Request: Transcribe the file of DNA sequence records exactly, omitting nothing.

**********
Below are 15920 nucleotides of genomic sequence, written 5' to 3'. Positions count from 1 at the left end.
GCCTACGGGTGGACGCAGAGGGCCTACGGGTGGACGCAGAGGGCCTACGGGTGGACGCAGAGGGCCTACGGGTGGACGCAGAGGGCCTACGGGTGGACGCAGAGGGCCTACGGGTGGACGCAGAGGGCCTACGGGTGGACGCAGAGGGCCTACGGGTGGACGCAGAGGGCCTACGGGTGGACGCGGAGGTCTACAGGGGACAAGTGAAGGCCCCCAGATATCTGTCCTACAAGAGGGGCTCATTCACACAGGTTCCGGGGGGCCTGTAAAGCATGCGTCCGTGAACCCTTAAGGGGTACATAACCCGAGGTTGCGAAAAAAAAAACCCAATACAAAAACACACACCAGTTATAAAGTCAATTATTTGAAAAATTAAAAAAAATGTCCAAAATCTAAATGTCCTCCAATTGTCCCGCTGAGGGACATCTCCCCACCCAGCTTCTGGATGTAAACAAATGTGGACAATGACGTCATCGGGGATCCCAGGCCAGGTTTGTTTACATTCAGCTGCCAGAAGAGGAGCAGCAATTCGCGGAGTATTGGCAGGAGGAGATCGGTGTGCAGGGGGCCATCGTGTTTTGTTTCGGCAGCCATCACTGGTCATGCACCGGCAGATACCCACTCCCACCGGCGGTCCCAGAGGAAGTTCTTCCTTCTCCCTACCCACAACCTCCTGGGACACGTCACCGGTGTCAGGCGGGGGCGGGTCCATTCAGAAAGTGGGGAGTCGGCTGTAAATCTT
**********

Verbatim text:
Below are 15920 nucleotides of genomic sequence, written 5' to 3'. Positions count from 1 at the left end.
GCCTACGGGTGGACGCAGAGGGCCTACGGGTGGACGCAGAGGGCCTACGGGTGGACGCAGAGGGCCTACGGGTGGACGCAGAGGGCCTACGGGTGGACGCAGAGGGCCTACGGGTGGACGCAGAGGGCCTACGGGTGGACGCAGAGGGCCTACGGGTGGACGCAGAGGGCCTACGGGTGGACGCGGAGGTCTACAGGGGACAAGTGAAGGCCCCCAGATATCTGTCCTACAAGAGGGGCTCATTCACACAGGTTCCGGGGGGCCTGTAAAGCATGCGTCCGTGAACCCTTAAGGGGTACATAACCCGAGGTTGCGAAAAAAAAAACCCAATACAAAAACACACACCAGTTATAAAGTCAATTATTTGAAAAATTAAAAAAAATGTCCAAAATCTAAATGTCCTCCAATTGTCCCGCTGAGGGACATCTCCCCACCCAGCTTCTGGATGTAAACAAATGTGGACAATGACGTCATCGGGGATCCCAGGCCAGGTTTGTTTACATTCAGCTGCCAGAAGAGGAGCAGCAATTCGCGGAGTATTGGCAGGAGGAGATCGGTGTGCAGGGGGCCATCGTGTTTTGTTTCGGCAGCCATCACTGGTCATGCACCGGCAGATACCCACTCCCACCGGCGGTCCCAGAGGAAGTTCTTCCTTCTCCCTACCCACAACCTCCTGGGACACGTCACCGGTGTCAGGCGGGGGCGGGTCCATTCAGAAAGTGGGGAGTCGGCTGTAAATCTT